Introduction to Competition Policy

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Competition puts businesses under constant pressure to offer the best possible range of goods at the best possible prices, because if they don't, consumers have the choice to buy elsewhere. In a free market, business should be a competitive game with consumers as the beneficiaries.

Sometimes companies try to limit competition. To preserve well-functioning product markets, authorities must prevent or correct anti-competitive behaviour. To achieve this, they often monitor:

agreements between companies that restrict competition – cartels or other unfair arrangements in which companies agree to avoid competing with each other and try to set their own rules

abuse of a dominant position – where a major player tries to squeeze competitors out of the market

mergers (and other formal agreements whereby companies join forces permanently or temporarily) – legitimate provided they expand markets and benefit consumers

Competition authorities establish the rules by which the market works, allowing for markets to provide cheaper, higher quality goods and services to consumers. Within any sector, the development of a real market economy depends on the widespread acceptance and enforcement of competition rules.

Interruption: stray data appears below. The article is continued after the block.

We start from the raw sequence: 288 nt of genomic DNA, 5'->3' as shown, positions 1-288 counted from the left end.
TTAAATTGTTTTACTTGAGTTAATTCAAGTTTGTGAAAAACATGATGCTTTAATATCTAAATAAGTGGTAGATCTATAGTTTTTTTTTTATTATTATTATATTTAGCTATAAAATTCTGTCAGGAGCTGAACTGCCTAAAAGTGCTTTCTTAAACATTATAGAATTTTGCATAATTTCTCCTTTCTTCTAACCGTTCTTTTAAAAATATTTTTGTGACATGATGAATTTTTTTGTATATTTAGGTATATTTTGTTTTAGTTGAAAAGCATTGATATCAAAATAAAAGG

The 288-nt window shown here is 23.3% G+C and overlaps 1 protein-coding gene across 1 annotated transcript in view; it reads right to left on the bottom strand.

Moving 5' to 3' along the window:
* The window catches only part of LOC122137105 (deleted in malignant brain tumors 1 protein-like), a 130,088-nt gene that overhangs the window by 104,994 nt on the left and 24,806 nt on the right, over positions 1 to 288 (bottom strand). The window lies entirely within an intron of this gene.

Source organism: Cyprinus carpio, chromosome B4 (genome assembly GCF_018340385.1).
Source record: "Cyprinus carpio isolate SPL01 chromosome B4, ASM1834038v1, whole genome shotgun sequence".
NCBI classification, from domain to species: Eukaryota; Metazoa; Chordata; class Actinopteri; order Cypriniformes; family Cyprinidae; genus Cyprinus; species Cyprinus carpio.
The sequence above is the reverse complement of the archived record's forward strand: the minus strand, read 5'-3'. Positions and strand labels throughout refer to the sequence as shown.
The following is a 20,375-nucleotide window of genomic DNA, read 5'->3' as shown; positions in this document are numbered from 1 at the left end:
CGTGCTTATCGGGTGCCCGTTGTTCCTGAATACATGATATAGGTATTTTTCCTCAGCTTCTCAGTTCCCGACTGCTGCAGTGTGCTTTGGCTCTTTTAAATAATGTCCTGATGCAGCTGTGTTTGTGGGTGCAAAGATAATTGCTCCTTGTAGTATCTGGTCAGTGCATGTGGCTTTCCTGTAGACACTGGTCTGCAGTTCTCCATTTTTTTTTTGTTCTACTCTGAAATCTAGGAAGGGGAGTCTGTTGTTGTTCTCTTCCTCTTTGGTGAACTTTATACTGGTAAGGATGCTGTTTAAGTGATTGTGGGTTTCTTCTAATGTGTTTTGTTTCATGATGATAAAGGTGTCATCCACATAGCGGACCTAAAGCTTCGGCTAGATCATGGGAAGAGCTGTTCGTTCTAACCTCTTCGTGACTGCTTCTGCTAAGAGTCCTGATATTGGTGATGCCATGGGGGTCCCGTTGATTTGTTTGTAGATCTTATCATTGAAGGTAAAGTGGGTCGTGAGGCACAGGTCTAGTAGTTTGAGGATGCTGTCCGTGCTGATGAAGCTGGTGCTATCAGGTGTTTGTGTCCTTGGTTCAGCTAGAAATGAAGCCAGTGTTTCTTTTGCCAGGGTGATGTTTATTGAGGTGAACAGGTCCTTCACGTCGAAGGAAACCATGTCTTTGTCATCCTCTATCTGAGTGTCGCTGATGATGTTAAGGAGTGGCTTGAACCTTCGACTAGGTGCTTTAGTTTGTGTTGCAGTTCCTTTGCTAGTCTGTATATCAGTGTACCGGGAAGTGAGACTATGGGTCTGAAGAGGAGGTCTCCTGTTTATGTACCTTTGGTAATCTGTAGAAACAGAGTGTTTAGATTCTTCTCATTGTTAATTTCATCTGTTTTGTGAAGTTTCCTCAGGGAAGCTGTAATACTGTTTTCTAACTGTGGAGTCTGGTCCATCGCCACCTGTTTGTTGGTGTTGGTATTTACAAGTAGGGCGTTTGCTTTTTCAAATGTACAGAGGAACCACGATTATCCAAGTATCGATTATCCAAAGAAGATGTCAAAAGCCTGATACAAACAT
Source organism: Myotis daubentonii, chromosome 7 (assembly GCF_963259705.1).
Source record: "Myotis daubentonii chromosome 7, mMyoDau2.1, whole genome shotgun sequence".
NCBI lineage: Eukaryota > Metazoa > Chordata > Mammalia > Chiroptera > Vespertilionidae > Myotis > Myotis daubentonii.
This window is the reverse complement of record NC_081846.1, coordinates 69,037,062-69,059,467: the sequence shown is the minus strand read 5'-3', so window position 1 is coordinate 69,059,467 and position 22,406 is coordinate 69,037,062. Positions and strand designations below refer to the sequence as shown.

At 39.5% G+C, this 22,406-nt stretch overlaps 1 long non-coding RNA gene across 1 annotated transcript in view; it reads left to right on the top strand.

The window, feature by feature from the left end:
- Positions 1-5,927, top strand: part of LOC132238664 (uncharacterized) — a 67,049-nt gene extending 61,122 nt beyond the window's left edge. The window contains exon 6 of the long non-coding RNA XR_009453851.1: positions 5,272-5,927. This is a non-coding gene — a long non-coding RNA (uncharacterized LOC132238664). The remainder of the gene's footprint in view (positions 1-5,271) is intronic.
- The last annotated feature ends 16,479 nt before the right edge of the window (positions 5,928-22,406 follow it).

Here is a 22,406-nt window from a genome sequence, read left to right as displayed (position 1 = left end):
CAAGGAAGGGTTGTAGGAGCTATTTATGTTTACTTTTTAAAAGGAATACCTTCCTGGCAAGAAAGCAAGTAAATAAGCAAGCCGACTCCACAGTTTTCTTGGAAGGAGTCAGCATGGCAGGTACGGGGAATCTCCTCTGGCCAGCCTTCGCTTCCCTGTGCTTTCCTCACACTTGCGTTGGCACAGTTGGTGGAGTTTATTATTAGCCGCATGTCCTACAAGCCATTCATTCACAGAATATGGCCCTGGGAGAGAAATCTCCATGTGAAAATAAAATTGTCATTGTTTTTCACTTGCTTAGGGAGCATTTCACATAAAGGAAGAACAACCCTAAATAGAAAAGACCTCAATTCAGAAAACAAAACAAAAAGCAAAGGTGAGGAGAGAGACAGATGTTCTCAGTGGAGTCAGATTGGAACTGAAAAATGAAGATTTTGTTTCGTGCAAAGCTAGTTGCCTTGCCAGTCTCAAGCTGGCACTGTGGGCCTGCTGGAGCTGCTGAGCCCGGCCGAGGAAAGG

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Latest Activity

Competition Week 15

The 15th EU-China Competition Week took place in Beijing and Xiamen from 16-20 October 2017.  Discussions were held on topical issues identified with the Chinese Anti-Monopoly Enforcement Agencies (AMEAs). This included the reviewing mergers in the agro-chemicals sector, including a discussion of a recent merger in the industry reviewed by both the EU and China, as well as a discussion of merger review of joint ventures and the prosecution of the procedural infringements. There were discussions on how to use indirect evidence to prosecute cartels, the analysis of vertical restraints and the use of block exemptions and guidelines for vertical agreements. Another session considered the policy and enforcement approaches to the competition issues arising from Big Data and the digital economy. In addition, there was a discussion on developments in the implementation of the Fair Competition Review Mechanism and recent developments in the application of EU State aid control, both of which feed into the dialogue on State aid control under the recent MOU between DG COMP and the NDRC.